Unfamiliarizing Ourselves with the Mozart Requiem

If you spend many years singing choral classical music, you are destined to sing certain pieces in the repertoire.  The Brahms Requiem.  Handel’s Messiah (or at least the Hallelujah chorus).  The Verdi Requiem.  Carmina Burana.  The Mozart Mass in C minor.  These pieces, among many, are the chestnuts that form the framework of every “summer sing” — ad hoc local events where choristers show up, often with own scores in hand, to  rehearse a piece briefly before singing through it with professional soloists and piano accompaniment.  Those pieces work for summer sings because “everyone knows them.”

Next week I’m singing the Mozart Requiem with the Tanglewood Festival Chorus.  The Mozart Requiem is another one from that list.   I should probably be annoyed that I’m singing it again — except that like all those others, it’s such a damn good piece that I’d never turn down an opportunity to sing it in a professional setting.  But, just like the Brahms Requiem or Carmina Burana, there’s always an adjustment period because you think you know it so well that you should be able to show up and sing it, like another summer sing.  As one fellow chorister put it, “My favorite Mozart Requiem is one where you just join the choir to sing it memorized at the orchestra rehearsal, one day before singing it with them in the concert.”

Right now our chorus conductor du jour is the esteemed James Bagwell, who has the unenviable task of getting singers who are on cruise control to grab the wheel.  The good news is that, through a series of four two-hour rehearsals, he’s done just that.  With techniques such as asking everyone to pulse each note or sing everything staccato, he’s forced rhythmic sloppiness into the light.  (“Don’t fall in love with your voice, fall in love with the rhythm!”)  He’s given us our own copies of the score with his markings on it, so we know what he wants for consonant cutoffs, accents, and phrase-shaping.  He’s moved quiet passages from piano, to pianissimo, to his goal of “pianissimo with intensity.”  He’s asked for senza vibrato — “don’t think of it as punitive, even though it makes sopranos angry” — to fix tuning and make us use it more deliberately as an ornament.   After sing throughs, he repeats moments as duets, so basses and altos echoing each other, or tenors and sopranos who have a similar theme, can listen and adjust.  He once stated that he wanted us to become “the world’s largest string quartet.”  Finally, he arranged seating so that no one is sitting next to someone singing the same part – and has successfully argued for Andris Nelsons to keep us hashed.  That’s scarier for the few people who haven’t sung the piece before (and there are several — everyone has a first time!) but welcomed by veterans.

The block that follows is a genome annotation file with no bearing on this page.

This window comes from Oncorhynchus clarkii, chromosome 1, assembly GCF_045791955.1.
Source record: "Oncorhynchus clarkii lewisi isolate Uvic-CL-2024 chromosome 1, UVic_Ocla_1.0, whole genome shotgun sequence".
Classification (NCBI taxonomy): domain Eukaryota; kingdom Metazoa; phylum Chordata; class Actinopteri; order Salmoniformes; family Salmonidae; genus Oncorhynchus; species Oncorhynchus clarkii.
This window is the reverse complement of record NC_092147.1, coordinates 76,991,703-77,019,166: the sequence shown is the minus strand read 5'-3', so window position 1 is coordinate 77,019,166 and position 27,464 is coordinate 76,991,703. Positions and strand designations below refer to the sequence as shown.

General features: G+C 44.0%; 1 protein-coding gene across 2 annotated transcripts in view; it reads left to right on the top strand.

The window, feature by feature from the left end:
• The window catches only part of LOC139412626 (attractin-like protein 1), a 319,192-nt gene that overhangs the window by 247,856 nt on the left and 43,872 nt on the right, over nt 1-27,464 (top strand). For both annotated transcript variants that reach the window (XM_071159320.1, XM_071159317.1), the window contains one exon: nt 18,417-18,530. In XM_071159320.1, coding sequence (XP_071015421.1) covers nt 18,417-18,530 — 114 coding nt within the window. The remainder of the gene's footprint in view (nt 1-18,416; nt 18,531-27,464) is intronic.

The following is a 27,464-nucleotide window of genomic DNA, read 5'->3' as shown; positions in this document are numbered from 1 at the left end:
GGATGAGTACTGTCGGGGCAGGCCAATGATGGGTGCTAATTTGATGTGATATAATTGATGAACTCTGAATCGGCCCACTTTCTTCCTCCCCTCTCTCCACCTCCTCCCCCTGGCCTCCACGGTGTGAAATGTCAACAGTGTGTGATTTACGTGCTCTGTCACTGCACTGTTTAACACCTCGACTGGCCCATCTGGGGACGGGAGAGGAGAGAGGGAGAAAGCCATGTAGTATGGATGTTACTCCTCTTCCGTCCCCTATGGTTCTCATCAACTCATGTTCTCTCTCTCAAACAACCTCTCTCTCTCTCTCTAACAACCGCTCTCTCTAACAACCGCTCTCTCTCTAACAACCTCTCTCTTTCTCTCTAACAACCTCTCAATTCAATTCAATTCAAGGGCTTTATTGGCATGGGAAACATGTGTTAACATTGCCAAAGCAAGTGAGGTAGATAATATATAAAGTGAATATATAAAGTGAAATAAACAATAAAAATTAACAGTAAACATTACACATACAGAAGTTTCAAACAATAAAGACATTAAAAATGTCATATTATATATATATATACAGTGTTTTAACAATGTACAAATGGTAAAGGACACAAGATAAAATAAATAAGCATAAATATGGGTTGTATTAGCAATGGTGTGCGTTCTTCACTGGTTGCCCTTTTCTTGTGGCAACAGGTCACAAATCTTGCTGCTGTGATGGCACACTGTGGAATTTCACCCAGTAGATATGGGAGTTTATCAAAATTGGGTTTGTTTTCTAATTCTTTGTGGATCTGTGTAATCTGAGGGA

The result is that for the first time that I’ve sung this piece, I feel like I’m actually listening more to the other voices than my own part.  That’s always a sign to me of mastery in any group setting, from World of Warcraft raids to cooperative board games – the Matrix moment when you can escape the tunnel vision on your role, and see how everything fits together.  To my ears we’re coming across as a more unified ensemble, with the playful interplay of counterpoints much more pronounced in fugal passages.  I’m taking on complex runs of sixteenth notes by listening to the half measure of sopranos beforehand and interlocking with their rhythm rather than insisting on my own timing.  I’m imagining interjections as a call and response to other parts who precede me.

One might argue that I should be doing these things for any piece, and I would agree. But when you know any piece of music well – be it a choral chestnut, piano sonata, favorite Hamilton track, or The Star-Spangled Banner – you take a lot of things for granted.  Many of us could walk onto a stage and sing the Brahms / Verdi / Mozart Requiem tomorrow and give a high quality performance.  Finding that focus, though, by having some details to pay attention to, can elevate the performance to that next level.  Andris will undoubtedly change some things as he distills the soul of the composer in his own inimitable fashion, but now we are awake.  And we are prepared precisely because we have unfamiliarized ourselves with the piece.

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